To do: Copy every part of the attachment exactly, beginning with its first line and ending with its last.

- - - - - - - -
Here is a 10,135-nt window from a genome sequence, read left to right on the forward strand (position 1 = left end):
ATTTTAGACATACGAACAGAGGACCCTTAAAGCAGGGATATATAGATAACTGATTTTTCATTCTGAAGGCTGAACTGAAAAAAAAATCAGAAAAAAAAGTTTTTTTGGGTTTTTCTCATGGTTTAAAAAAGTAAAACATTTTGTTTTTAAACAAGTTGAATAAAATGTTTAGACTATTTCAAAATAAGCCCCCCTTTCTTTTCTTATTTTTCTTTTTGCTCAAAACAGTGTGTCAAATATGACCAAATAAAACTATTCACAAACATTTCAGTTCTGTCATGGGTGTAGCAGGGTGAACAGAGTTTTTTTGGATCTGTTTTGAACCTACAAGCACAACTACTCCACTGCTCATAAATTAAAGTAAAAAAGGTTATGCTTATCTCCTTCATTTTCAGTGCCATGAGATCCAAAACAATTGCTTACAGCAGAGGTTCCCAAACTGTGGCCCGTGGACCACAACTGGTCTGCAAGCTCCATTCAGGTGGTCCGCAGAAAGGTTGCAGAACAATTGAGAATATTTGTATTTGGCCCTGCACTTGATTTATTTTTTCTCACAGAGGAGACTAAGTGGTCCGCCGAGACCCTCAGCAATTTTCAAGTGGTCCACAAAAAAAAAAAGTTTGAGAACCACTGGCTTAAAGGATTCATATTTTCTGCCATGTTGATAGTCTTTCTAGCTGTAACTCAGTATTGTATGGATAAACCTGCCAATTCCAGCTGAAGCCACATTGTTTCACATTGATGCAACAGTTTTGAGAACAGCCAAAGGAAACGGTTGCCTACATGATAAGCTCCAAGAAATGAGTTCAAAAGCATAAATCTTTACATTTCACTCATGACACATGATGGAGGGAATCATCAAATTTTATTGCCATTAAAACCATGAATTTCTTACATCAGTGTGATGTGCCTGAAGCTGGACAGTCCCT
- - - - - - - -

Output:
Here is a 10,135-nt window from a genome sequence, read left to right on the forward strand (position 1 = left end):
ATTTTAGACATACGAACAGAGGACCCTTAAAGCAGGGATATATAGATAACTGATTTTTCATTCTGAAGGCTGAACTGAAAAAAAAATCAGAAAAAAAAGTTTTTTTGGGTTTTTCTCATGGTTTAAAAAAGTAAAACATTTTGTTTTTAAACAAGTTGAATAAAATGTTTAGACTATTTCAAAATAAGCCCCCCTTTCTTTTCTTATTTTTCTTTTTGCTCAAAACAGTGTGTCAAATATGACCAAATAAAACTATTCACAAACATTTCAGTTCTGTCATGGGTGTAGCAGGGTGAACAGAGTTTTTTTGGATCTGTTTTGAACCTACAAGCACAACTACTCCACTGCTCATAAATTAAAGTAAAAAAGGTTATGCTTATCTCCTTCATTTTCAGTGCCATGAGATCCAAAACAATTGCTTACAGCAGAGGTTCCCAAACTGTGGCCCGTGGACCACAACTGGTCTGCAAGCTCCATTCAGGTGGTCCGCAGAAAGGTTGCAGAACAATTGAGAATATTTGTATTTGGCCCTGCACTTGATTTATTTTTTCTCACAGAGGAGACTAAGTGGTCCGCCGAGACCCTCAGCAATTTTCAAGTGGTCCACAAAAAAAAAAAGTTTGAGAACCACTGGCTTAAAGGATTCATATTTTCTGCCATGTTGATAGTCTTTCTAGCTGTAACTCAGTATTGTATGGATAAACCTGCCAATTCCAGCTGAAGCCACATTGTTTCACATTGATGCAACAGTTTTGAGAACAGCCAAAGGAAACGGTTGCCTACATGATAAGCTCCAAGAAATGAGTTCAAAAGCATAAATCTTTACATTTCACTCATGACACATGATGGAGGGAATCATCAAATTTTATTGCCATTAAAACCATGAATTTCTTACATCAGTGTGATGTGCCTGAAGCTGGACAGTCCCT